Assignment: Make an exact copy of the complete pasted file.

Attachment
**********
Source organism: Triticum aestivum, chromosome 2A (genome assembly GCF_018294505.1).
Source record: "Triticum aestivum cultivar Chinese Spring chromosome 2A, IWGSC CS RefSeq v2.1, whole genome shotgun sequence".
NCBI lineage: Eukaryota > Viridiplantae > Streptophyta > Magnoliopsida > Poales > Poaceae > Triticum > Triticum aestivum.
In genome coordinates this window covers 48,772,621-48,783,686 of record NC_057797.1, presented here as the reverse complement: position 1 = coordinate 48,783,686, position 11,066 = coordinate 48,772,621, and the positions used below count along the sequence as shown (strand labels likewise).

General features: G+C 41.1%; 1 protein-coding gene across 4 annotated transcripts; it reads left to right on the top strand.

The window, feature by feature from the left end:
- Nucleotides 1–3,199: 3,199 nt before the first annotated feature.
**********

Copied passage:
Source organism: Triticum aestivum, chromosome 2A (genome assembly GCF_018294505.1).
Source record: "Triticum aestivum cultivar Chinese Spring chromosome 2A, IWGSC CS RefSeq v2.1, whole genome shotgun sequence".
NCBI lineage: Eukaryota > Viridiplantae > Streptophyta > Magnoliopsida > Poales > Poaceae > Triticum > Triticum aestivum.
In genome coordinates this window covers 48,772,621-48,783,686 of record NC_057797.1, presented here as the reverse complement: position 1 = coordinate 48,783,686, position 11,066 = coordinate 48,772,621, and the positions used below count along the sequence as shown (strand labels likewise).

General features: G+C 41.1%; 1 protein-coding gene across 4 annotated transcripts; it reads left to right on the top strand.

The window, feature by feature from the left end:
- Nucleotides 1–3,199: 3,199 nt before the first annotated feature.